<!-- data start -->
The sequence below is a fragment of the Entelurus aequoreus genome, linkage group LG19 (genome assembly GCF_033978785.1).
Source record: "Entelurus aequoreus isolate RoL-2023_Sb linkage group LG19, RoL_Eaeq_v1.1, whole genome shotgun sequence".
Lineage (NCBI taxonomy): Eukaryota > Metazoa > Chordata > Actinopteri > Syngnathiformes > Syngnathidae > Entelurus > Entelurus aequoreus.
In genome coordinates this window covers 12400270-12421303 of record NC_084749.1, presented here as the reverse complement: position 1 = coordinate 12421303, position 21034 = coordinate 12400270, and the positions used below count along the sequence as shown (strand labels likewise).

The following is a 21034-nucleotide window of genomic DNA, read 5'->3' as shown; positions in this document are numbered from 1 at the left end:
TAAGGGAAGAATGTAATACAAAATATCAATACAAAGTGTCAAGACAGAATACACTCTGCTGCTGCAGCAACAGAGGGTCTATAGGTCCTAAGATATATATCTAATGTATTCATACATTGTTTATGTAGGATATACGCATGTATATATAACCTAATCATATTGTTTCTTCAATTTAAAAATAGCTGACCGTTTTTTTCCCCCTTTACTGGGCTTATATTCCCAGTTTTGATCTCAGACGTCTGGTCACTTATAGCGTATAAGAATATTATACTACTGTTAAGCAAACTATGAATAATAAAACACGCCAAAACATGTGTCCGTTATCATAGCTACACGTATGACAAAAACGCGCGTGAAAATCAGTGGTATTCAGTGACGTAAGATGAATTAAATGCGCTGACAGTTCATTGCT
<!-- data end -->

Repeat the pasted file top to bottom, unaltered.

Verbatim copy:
The sequence below is a fragment of the Entelurus aequoreus genome, linkage group LG19 (genome assembly GCF_033978785.1).
Source record: "Entelurus aequoreus isolate RoL-2023_Sb linkage group LG19, RoL_Eaeq_v1.1, whole genome shotgun sequence".
Lineage (NCBI taxonomy): Eukaryota > Metazoa > Chordata > Actinopteri > Syngnathiformes > Syngnathidae > Entelurus > Entelurus aequoreus.
In genome coordinates this window covers 12400270-12421303 of record NC_084749.1, presented here as the reverse complement: position 1 = coordinate 12421303, position 21034 = coordinate 12400270, and the positions used below count along the sequence as shown (strand labels likewise).

The following is a 21034-nucleotide window of genomic DNA, read 5'->3' as shown; positions in this document are numbered from 1 at the left end:
TAAGGGAAGAATGTAATACAAAATATCAATACAAAGTGTCAAGACAGAATACACTCTGCTGCTGCAGCAACAGAGGGTCTATAGGTCCTAAGATATATATCTAATGTATTCATACATTGTTTATGTAGGATATACGCATGTATATATAACCTAATCATATTGTTTCTTCAATTTAAAAATAGCTGACCGTTTTTTTCCCCCTTTACTGGGCTTATATTCCCAGTTTTGATCTCAGACGTCTGGTCACTTATAGCGTATAAGAATATTATACTACTGTTAAGCAAACTATGAATAATAAAACACGCCAAAACATGTGTCCGTTATCATAGCTACACGTATGACAAAAACGCGCGTGAAAATCAGTGGTATTCAGTGACGTAAGATGAATTAAATGCGCTGACAGTTCATTGCT